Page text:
NODE POSITIONING FOR INCREASED DEPENDABILITY OF WIRELESS SENSOR NETWORKS in Visual Studio .NET

Generator Quick Response Code in Visual Studio .NET NODE POSITIONING FOR INCREASED DEPENDABILITY OF WIRELESS SENSOR NETWORKS
NODE POSITIONING FOR INCREASED DEPENDABILITY OF WIRELESS SENSOR NETWORKS
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placement can theoretically meet all primary and secondary objectives, the quest for minimizing the required network resources keeps the problem very hard. Area Coverage is the deployment objective that has received the most attention in the literature. Assessing the coverage varies based on the underlying model of sensor s eld of view and the metric used to measure the collective coverage of deployed sensors. The bulk of the published work (e.g., reference 28) assumed a disk coverage zone centered at the sensor with a radius that equals its sensing range. However, some recent work has started to employ more practical sensor s eld of view in the form of irregular polygons [29]. Some of the published papers, especially early ones, use the ratio of the covered area to the overall deployment region as a metric for the quality of coverage [28]. Recent work, however, has focused on the worst-case coverage, usually referred to least exposure, measuring the probability that a target would travel across an area or an event would happen without being detected [30]. The advantage of exposure-based coverage assessment is the inclusion of a practical object detection probability that is based on signal processing formulations (e.g., signal distortion) as applicable to speci c sensor types. As mentioned earlier, optimized sensor placement is not an easy problem, even for deterministic deployment scenarios. Complexity is often introduced by the quest for employing the least number of sensors for meeting the application requirements and by the uncertainty in a sensor s ability to detect an object due to distortion that may be caused by terrain or the sensor s presence in a harsh environment. Dhillon and Chakrabarty [13] considered the placement of sensors on a grid approximation of the deployment region. They formulated a sensing model that factors in the effect of terrain in the sensor s surroundings and inaccuracy in the sensed data (Figure 9.5). The model is then used to identify the grid points on which sensors are to be placed, so that an application-speci c minimum con dence level on object detection is met. They proposed a greedy heuristic that strives to achieve the coverage goal through the least number of sensors. The algorithm is iterative. In each iteration, one sensor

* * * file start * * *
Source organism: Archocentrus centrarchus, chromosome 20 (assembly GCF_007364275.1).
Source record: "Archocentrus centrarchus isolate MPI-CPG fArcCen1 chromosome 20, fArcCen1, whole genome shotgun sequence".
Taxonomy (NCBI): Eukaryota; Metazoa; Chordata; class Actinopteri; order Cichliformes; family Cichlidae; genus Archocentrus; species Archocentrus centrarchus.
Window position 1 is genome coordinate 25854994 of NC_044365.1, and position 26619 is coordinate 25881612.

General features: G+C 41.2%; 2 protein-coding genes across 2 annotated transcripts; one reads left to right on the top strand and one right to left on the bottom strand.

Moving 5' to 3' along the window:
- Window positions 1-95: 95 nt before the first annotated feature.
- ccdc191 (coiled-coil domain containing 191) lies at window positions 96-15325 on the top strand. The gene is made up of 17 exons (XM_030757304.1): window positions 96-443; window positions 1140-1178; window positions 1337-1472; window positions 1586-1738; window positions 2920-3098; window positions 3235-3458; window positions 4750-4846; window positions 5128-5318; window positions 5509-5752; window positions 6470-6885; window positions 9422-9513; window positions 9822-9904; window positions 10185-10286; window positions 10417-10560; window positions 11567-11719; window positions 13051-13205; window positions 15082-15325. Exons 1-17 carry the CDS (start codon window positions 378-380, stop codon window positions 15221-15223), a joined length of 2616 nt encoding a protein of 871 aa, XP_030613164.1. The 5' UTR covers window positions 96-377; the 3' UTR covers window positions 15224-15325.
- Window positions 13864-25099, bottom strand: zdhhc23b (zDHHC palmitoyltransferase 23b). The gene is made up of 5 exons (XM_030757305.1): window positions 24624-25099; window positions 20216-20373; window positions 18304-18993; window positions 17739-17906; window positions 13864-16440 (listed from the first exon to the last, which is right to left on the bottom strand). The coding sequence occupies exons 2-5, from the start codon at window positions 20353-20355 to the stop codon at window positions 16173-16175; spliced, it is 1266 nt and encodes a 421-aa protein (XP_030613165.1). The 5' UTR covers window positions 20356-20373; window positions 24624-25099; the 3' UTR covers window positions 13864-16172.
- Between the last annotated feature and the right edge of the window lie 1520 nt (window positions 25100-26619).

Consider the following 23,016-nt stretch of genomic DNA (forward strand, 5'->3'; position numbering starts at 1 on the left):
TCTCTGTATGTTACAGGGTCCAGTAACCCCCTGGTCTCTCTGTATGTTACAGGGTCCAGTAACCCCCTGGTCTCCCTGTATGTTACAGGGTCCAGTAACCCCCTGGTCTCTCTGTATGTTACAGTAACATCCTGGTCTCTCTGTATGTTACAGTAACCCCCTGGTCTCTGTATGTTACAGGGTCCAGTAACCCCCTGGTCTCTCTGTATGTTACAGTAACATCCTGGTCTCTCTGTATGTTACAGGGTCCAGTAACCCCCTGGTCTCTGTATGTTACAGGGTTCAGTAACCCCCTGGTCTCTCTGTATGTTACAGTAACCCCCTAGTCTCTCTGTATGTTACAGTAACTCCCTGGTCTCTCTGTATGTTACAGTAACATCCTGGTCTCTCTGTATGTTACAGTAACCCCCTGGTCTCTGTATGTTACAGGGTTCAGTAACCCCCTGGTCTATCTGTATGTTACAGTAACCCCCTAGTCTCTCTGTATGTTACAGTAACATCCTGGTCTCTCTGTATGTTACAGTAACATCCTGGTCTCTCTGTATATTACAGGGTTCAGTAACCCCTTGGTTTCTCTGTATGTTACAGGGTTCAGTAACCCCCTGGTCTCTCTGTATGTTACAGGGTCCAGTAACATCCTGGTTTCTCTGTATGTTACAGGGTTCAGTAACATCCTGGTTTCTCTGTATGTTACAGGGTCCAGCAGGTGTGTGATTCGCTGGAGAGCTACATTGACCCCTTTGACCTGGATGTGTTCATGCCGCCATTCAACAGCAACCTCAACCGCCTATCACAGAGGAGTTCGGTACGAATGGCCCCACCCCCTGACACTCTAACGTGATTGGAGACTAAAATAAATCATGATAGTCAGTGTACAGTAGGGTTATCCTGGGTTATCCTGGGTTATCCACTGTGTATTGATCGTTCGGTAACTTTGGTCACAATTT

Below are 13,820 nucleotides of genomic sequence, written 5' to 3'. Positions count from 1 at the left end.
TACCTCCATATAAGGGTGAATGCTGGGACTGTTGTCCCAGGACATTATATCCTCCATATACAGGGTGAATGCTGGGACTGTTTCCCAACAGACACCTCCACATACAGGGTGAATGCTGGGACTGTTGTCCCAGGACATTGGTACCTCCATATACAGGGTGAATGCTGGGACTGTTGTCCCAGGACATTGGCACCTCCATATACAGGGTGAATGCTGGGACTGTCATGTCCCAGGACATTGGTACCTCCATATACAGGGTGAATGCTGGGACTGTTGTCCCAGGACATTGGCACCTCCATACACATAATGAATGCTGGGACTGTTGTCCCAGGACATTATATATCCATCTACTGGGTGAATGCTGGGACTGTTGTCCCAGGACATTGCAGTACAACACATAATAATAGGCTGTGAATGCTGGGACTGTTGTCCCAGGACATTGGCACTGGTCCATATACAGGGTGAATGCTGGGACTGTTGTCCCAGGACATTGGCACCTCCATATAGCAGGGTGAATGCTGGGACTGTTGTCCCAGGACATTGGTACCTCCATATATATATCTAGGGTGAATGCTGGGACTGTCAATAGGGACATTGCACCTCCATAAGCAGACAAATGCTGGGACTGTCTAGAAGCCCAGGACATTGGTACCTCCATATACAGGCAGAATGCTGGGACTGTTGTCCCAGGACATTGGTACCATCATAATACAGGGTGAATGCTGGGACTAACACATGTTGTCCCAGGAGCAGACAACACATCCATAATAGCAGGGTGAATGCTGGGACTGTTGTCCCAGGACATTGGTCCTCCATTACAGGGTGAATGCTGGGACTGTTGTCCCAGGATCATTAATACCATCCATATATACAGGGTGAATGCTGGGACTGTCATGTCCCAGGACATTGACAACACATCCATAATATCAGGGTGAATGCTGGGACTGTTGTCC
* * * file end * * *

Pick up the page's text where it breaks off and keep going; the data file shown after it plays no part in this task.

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Figure 9.5. Knowing the coordinate of obstacles, the sensor s eld of view is adjusted. In the shown example, redrawn from reference 13, the sensor on grid point 14 is not suf cient to cover the area in direction to point 11. The same applies for (2,7), (6,3), and (10,15).
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STATIC POSITIONING OF NODES
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Figure 9.6. The dark circle marks the location of sensors. The weights on the individual line segments are based on the probability that a target is detected by all sensors (combined exposure). The least exposure path, marked in dark line, is found by applying Dijkstra s algorithm.
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is placed at the grid point with the least coverage. The algorithm terminates when the coverage goal is met or a bound on the sensor count is reached. Clouqueur et al. [14] also studied the problem of populating an area of interest with the least number of sensors so that targets can be detected with the highest probability. Unlike reference 13, random deployment is assumed in this work. The authors propose a metric called path exposure to assess the quality of sensor coverage. The idea is to model the sensing range of deployed nodes and establish a collective coverage map of all sensors based on a preset probability of false alarm (detection error). The map is then checked in order to identify the least exposure path on which a target may slip by, with the highest probability of being undetected. Figure 9.6, taken from reference 14, illustrates the idea on a grid structure. Employing such a metric, the authors further introduced a heuristic for incremental node deployment so that every target can be detected with a desired con dence level using the fewest sensors count. The idea is to randomly deploy a subset of the available sensors. Assuming that the sensors can determine and report their positions, the least exposure path is identi ed and the probability of detection is calculated. If the probability is below a threshold, additional nodes are deployed in order to ll holes in the coverage along the least exposure path. This procedure would be repeated until the required coverage is reached. The paper also tried to answer the question of how many additional nodes are deployed per iteration. On the one hand, it is desirable to use the least number of sensors. On the other hand, the means for sensor deployment may be expensive or risky (e.g., sending a helicopter). The authors derive a formulation that accounts for the cost of deploying nodes and the expected coverage as a function of sensors count. The formulation can be used to guide the designer for the most effective way to populate the area.
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